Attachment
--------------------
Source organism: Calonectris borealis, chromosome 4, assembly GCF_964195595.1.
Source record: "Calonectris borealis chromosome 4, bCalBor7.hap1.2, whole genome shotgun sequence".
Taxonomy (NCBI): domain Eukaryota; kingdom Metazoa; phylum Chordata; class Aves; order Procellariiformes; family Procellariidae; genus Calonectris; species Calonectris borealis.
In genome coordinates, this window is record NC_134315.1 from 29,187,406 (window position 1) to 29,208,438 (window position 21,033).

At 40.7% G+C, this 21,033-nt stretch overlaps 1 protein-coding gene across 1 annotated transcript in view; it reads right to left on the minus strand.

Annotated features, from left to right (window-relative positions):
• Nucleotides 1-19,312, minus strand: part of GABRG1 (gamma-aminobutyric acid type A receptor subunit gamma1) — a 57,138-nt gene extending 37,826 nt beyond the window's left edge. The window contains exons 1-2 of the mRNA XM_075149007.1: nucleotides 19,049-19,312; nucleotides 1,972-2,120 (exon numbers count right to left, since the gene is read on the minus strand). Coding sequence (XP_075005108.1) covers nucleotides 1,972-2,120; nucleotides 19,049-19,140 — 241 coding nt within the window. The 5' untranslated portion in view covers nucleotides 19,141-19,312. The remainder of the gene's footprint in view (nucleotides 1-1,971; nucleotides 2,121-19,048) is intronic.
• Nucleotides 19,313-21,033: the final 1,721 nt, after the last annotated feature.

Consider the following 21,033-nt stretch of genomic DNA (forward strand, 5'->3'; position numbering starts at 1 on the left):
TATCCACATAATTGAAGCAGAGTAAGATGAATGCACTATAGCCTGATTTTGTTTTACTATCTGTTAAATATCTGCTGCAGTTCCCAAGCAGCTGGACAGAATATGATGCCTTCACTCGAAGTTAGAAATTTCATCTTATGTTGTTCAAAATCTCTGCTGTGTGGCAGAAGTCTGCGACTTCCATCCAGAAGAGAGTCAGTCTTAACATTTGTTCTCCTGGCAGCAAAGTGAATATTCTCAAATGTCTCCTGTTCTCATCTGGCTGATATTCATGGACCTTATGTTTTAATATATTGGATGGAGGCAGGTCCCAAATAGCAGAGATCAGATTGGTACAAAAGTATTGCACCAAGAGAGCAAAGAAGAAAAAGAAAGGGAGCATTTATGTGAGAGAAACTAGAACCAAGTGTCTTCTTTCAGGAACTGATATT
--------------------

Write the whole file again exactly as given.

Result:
Source organism: Calonectris borealis, chromosome 4, assembly GCF_964195595.1.
Source record: "Calonectris borealis chromosome 4, bCalBor7.hap1.2, whole genome shotgun sequence".
Taxonomy (NCBI): domain Eukaryota; kingdom Metazoa; phylum Chordata; class Aves; order Procellariiformes; family Procellariidae; genus Calonectris; species Calonectris borealis.
In genome coordinates, this window is record NC_134315.1 from 29,187,406 (window position 1) to 29,208,438 (window position 21,033).

At 40.7% G+C, this 21,033-nt stretch overlaps 1 protein-coding gene across 1 annotated transcript in view; it reads right to left on the minus strand.

Annotated features, from left to right (window-relative positions):
• Nucleotides 1-19,312, minus strand: part of GABRG1 (gamma-aminobutyric acid type A receptor subunit gamma1) — a 57,138-nt gene extending 37,826 nt beyond the window's left edge. The window contains exons 1-2 of the mRNA XM_075149007.1: nucleotides 19,049-19,312; nucleotides 1,972-2,120 (exon numbers count right to left, since the gene is read on the minus strand). Coding sequence (XP_075005108.1) covers nucleotides 1,972-2,120; nucleotides 19,049-19,140 — 241 coding nt within the window. The 5' untranslated portion in view covers nucleotides 19,141-19,312. The remainder of the gene's footprint in view (nucleotides 1-1,971; nucleotides 2,121-19,048) is intronic.
• Nucleotides 19,313-21,033: the final 1,721 nt, after the last annotated feature.

Consider the following 21,033-nt stretch of genomic DNA (forward strand, 5'->3'; position numbering starts at 1 on the left):
TATCCACATAATTGAAGCAGAGTAAGATGAATGCACTATAGCCTGATTTTGTTTTACTATCTGTTAAATATCTGCTGCAGTTCCCAAGCAGCTGGACAGAATATGATGCCTTCACTCGAAGTTAGAAATTTCATCTTATGTTGTTCAAAATCTCTGCTGTGTGGCAGAAGTCTGCGACTTCCATCCAGAAGAGAGTCAGTCTTAACATTTGTTCTCCTGGCAGCAAAGTGAATATTCTCAAATGTCTCCTGTTCTCATCTGGCTGATATTCATGGACCTTATGTTTTAATATATTGGATGGAGGCAGGTCCCAAATAGCAGAGATCAGATTGGTACAAAAGTATTGCACCAAGAGAGCAAAGAAGAAAAAGAAAGGGAGCATTTATGTGAGAGAAACTAGAACCAAGTGTCTTCTTTCAGGAACTGATATT